|Scientific Name:||Gomphus lucasii Selys, 1849|
|Red List Category & Criteria:||Vulnerable A3c; C1 ver 3.1|
|Reviewer(s):||Samraoui, B. (Odonata Red List Authority) & Pollock, C.M. (IUCN Red List Unit)|
Gomphus lucasii is confined within an area of about 144,000 km² in the Tell Atlas in Algeria and Tunisia. Its occurrence in Morocco is expected but not yet confirmed in the easternmost part of the country, along the Algerian border. Most data from western Algeria are very old, where more data are required but surveys are difficult due to security reasons.
In Tunisia, some populations have experienced a strong decline in the last 10 years and several became extinct as a result of stream drying, mainly due to water extraction for irrigation purposes. Of the 17 localities known in Tunisia, only two are presently flourishing and at least one is now extinct.
In eastern Algeria, 13 populations were probably lost during the last 100 years and only three probably still exist. These are very threatened and are expected to disappear in short time because their habitats are under severe pressure.
The total population size based on known sites may be less than 2,500. However, more localities are likely to be discovered, so population size may be more than this. Apparently, no population reaches 250 imagos. It is reasonable to expect a decline of at least 10% over the next ten years due to more frequent summer drought, stream drying and pollution originating from domestic discharge, agricultural practices, irrigation, water harnessing, and demographic expansion [x3.1 in Algeria, x2.3 in Tunisia and x2.5 in Morocco from 1961 to 2003 (FAO 2004-2005)]. The species may even undergo declines of 30% or more over ten years.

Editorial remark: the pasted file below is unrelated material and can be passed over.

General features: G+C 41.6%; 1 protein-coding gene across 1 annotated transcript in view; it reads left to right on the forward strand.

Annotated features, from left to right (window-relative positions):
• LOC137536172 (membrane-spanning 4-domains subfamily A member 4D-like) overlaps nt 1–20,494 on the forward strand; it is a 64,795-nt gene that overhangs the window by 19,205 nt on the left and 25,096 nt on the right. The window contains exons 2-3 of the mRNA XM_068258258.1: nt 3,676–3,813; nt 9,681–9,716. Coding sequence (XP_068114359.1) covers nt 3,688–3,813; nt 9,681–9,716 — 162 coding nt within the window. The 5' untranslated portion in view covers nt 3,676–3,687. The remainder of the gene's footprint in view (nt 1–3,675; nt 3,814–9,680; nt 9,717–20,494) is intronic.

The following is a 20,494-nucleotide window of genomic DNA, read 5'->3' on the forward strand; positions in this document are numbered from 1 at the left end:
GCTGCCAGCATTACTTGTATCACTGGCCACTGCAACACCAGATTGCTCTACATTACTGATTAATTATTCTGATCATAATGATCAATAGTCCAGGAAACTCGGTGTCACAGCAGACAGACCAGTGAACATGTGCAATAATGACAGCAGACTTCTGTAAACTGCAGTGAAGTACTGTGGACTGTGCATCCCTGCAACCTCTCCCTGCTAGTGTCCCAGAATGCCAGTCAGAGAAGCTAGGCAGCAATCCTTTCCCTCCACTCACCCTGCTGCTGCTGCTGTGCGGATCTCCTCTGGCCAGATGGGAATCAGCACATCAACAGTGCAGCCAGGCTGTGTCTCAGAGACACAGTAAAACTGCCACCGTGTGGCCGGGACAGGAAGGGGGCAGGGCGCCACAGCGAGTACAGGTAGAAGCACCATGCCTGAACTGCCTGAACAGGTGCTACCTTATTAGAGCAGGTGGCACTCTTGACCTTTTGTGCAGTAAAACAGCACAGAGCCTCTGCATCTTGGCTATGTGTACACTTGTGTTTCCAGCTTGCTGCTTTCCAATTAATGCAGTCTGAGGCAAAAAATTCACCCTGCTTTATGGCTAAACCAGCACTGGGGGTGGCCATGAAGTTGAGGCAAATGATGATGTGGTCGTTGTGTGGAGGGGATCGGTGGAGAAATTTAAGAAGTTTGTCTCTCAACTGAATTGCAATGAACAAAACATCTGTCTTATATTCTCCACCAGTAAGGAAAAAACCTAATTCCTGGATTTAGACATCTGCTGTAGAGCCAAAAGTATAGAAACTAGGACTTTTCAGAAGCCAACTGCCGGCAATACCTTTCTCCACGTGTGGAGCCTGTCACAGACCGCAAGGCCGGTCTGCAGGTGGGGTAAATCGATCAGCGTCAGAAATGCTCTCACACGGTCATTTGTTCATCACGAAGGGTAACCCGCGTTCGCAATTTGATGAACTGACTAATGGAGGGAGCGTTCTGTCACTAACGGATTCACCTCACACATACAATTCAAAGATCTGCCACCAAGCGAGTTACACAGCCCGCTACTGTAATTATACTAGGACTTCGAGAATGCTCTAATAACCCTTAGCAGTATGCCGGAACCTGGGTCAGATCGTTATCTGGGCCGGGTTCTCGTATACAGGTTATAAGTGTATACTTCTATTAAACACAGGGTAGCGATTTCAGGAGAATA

It is listed as Vulnerable.
|Range Description:||Gomphus lucasii is a Maghrebian endemic, occurring in the Tell Atlas in Algeria and Tunisia. Records from Morocco are uncertain.|
|Range Map:||Click here to open the map viewer and explore range.|
|Population:||Thirty localities have been reported to be inhabited by this species, of which 11 records (from western and central Algeria) are very old and perhaps are now extinct.|
|Current Population Trend:||Decreasing|
|Habitat and Ecology:||Streams in hilly and low mountainous areas, with up to 2.8 g of natural sodium chloride (NaCl) and calcium sulphate (CaSO4).|
|Major Threat(s):||Water management for human use, water pollution, desiccation of streams due water extraction for irrigation, deforestation, overgrazing, and drought.|
|Conservation Actions:||Control of water pollution and reserves through policy-based actions. Research into population numbers and range, biology and ecology, habitat status, threats, conservation measures, and trends/monitoring of this species would be valuable. Habitat and site-based actions are also required.|
Dijkstra, K.D.B. and Lewington, R. 2006. Field guide to the Dragonflies of Britain and Europe. British Wildlife Publishing, Gillingham, UK.
Dumont, H.J. 1977. An analysis of the Odonata of Tunisia. Bull. Ann. Soc. Belge Ent. 113: 63–94.
IUCN. 2010. IUCN Red List of Threatened Species (ver. 2010.3). Available at: http://www.iucnredlist.org. (Accessed: 2 September 2010).
Jödicke, R., Arlt, J., Kunz, B., Lopau, W. and Seidenbusch, R. 2000. The Odonata of Tunisia. International Journal of Odonatology 3: 41–71.
Samraoui, B. and Menaï, R. 1999. A contribution to the study of Algerian Odonata. International Journal of Odonatology 2(2): 145–165.
Schmidt, E. 1936. Die Westpaläarktischen Gomphiden-Larven nach ihren letzten Häufen (Ins. Odon.). Senckenbergiana 18: 270-282.
|Citation:||Boudot, J.-P. 2010. Gomphus lucasii. The IUCN Red List of Threatened Species 2010: e.T60290A12325630.Downloaded on 22 April 2018.|
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